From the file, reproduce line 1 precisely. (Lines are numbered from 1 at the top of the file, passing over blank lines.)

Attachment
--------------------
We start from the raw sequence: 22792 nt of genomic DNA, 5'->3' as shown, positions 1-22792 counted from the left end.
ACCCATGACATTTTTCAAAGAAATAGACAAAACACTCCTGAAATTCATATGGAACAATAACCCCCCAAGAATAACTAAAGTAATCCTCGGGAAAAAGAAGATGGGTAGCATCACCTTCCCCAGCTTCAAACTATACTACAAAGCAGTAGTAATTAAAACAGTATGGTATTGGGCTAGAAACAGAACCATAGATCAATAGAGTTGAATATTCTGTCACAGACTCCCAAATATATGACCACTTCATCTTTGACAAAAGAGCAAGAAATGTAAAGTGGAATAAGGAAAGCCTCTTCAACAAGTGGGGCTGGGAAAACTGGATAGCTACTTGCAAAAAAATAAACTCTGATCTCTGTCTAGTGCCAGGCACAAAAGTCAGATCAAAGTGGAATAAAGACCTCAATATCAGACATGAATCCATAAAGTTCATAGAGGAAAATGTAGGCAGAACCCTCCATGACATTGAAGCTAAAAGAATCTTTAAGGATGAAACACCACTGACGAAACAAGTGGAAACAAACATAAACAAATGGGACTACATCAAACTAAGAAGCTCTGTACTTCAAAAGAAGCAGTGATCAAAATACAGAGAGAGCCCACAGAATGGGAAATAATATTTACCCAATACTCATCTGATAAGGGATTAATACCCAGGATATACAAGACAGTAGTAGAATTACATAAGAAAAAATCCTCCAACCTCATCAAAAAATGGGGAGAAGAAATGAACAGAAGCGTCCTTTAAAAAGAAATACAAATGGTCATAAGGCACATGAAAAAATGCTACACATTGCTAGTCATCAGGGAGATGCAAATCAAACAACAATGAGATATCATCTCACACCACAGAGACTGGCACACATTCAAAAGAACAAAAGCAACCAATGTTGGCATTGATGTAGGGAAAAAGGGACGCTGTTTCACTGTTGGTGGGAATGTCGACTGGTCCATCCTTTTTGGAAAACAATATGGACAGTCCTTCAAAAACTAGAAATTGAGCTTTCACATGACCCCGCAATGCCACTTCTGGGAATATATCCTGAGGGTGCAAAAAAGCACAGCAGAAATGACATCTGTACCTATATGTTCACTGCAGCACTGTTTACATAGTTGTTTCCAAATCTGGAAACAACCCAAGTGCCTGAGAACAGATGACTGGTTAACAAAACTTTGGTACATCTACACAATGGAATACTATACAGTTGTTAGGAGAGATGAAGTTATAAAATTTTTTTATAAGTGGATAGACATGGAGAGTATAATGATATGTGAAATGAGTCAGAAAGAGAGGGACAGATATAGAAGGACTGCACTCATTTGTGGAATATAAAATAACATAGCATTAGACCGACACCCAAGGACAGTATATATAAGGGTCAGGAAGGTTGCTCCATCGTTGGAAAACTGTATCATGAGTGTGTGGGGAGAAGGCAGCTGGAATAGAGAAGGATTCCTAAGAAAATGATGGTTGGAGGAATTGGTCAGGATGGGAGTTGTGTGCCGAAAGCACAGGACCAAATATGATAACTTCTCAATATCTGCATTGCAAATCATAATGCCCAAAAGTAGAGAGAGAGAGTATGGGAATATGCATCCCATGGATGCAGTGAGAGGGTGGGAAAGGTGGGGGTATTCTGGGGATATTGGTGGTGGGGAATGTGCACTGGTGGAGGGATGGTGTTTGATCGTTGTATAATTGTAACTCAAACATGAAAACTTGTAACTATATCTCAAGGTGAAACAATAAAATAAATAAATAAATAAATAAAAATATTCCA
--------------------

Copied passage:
We start from the raw sequence: 22792 nt of genomic DNA, 5'->3' as shown, positions 1-22792 counted from the left end.